LESS THAN HALF of Americans—46%—have tried to calculate how much they need to save to live comfortably in retirement, according to a 2022 survey by the Employee Benefit Research Institute. I often meet extremely bright people—doctors, residents, PhD students and professors—who say with a sheepish smile that they don’t understand the intricacies of their retirement plans.
For some, this lack of understanding is a choice. People who sense they haven’t saved enough, or any money at all, may not want to know where they stand financially. But arguably these and most other Americans have also been shortchanged. Personal finance is not a standard offering in the general education curriculum in the U.S. Last year, when I asked the students in my college economics class how many had previously taken a personal finance course, only one student out of 21 raised a hand.
This vacuum is worrying because so much rides on successfully budgeting, saving, investing and other financial decisions. Next Gen Personal Finance is a nonprofit group trying to fill that void. Its goal is to make sure every student who graduates high school has completed at least one personal finance class.
Thanks partly to the group’s lobbying, six states added a personal finance requirement for high school graduation in 2022. That brings to 18 the number of states that mandate personal finance study. Only 24% of U.S. public high school students currently receive finance education. That’s projected to rise to 40% thanks to the six additional states that just mandated a state-wide personal finance curriculum—Florida, Georgia, Kansas, Michigan, New Hampshire and South Carolina.
In the 32 states and the District of Columbia that lack a mandate, an average of just one student in 10 will take a personal finance class before graduating. In some cases, the local school district mandates a personal finance course. Most of the time, however, a money class is offered as an elective, folded into another subject like math—or it’s simply not offered at all.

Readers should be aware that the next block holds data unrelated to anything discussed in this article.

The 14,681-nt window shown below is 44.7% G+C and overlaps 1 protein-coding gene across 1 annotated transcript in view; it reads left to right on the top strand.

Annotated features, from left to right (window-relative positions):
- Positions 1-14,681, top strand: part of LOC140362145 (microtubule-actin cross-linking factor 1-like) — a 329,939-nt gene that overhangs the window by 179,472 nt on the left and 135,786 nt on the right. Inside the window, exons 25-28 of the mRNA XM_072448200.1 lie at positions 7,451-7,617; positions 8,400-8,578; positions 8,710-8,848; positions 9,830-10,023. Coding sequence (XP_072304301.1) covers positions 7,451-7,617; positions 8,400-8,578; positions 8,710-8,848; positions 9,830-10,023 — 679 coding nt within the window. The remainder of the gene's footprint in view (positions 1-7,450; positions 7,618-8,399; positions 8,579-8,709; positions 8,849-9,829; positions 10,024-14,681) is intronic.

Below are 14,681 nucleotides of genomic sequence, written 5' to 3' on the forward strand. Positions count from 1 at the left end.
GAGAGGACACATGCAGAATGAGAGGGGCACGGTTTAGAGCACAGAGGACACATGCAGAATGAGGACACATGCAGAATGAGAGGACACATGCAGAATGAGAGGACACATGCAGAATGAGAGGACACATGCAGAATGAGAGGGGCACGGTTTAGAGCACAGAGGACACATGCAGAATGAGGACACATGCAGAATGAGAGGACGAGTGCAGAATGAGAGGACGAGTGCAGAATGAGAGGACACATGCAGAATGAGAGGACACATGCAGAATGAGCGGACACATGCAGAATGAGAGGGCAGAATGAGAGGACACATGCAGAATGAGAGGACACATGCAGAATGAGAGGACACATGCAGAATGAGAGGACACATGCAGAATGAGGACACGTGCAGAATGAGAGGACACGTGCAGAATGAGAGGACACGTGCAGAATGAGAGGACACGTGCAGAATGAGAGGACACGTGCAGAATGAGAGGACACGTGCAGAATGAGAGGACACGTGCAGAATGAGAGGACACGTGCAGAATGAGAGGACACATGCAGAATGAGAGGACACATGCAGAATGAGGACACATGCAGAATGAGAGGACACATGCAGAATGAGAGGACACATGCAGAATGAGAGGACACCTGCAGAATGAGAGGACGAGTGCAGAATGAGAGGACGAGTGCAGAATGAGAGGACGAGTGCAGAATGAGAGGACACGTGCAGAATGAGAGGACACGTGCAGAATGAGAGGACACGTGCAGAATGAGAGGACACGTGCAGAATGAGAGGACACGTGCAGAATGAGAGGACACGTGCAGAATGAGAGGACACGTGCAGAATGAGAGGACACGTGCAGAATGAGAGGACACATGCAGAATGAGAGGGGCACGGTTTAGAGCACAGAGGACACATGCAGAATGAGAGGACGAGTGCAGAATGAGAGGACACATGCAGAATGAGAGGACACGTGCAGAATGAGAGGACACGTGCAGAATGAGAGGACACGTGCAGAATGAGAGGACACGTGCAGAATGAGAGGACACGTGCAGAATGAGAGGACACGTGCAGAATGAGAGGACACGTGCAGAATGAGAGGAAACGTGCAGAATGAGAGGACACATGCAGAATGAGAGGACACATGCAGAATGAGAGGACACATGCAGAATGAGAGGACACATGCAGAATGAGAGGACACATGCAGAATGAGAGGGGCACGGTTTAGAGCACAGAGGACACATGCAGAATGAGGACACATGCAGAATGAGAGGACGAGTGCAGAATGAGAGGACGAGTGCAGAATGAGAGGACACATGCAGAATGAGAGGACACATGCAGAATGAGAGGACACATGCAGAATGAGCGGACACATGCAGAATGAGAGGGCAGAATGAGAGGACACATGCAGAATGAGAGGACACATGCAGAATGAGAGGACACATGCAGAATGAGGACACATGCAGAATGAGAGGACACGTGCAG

To help build a personal finance curriculum, Next Gen provides school districts with free course materials and teacher training. Some 77,000 educators have been trained to teach a money curriculum, and around 20,000 more join annually, according to Tim Ranzetta, an entrepreneur from Palo Alto, California, who is Next Gen’s co-founder and chief financial backer.
Next Gen’s financial education curriculum is comprehensive. How to use credit cards. How to invest. Budgeting, taxes and insurance. And, perhaps most pertinent to high schoolers, how to afford college without sinking into a pit of debt.
“It’s about behavior change,” Ranzetta said in a telephone interview from California. After taking the class, he said, students “open up savings accounts. Set up Roth IRAs. Make better decisions on student loans.” Their knowledge can also be passed on to parents in a ripple effect. “Kids are taking this home to their families. Parents are signing up for IRAs after their son comes home” from class, Ranzetta added.
The absence of financial education is particularly acute among lower-income students. In school districts where 75% of students or more qualify for free or reduced-cost lunch, less than 5% of children are required to take a personal finance class to graduate, according to Next Gen’s research. These districts often lack the resources to add a new subject, Ranzetta said.
To assist these students, Next Gen is making three-year grants to 15 such districts to allow them to hire a personal finance expert to “be the evangelist” for adding financial education classes. Basketball great and businessman Michael Jordan and his Nike brand have endowed six of these grants, placing financial education advocates in school districts, including in New York City, Detroit and Jordan’s home state of North Carolina.
Ranzetta said he became interested in this work when he was asked to speak at a school about personal finance. He said he discovered students had a natural affinity for the topic because they sense how important it could be to their future. “One hundred percent of kids,” he said, “are going to have to learn to manage their own money.”
Greg Spears is HumbleDollar’s deputy editor. Earlier in his career, he worked as a reporter for the Knight Ridder Washington Bureau and Kiplinger’s Personal Finance magazine. After leaving journalism, Greg spent 23 years as a senior editor at Vanguard Group on the 401(k) side, where he implored people to save more for retirement. He currently teaches behavioral economics at St. Joseph’s University in Philadelphia as an adjunct professor. The subject helps shed light on why so many Americans save less than they might. Greg is also a Certified Financial Planner certificate holder. Check out his earlier articles.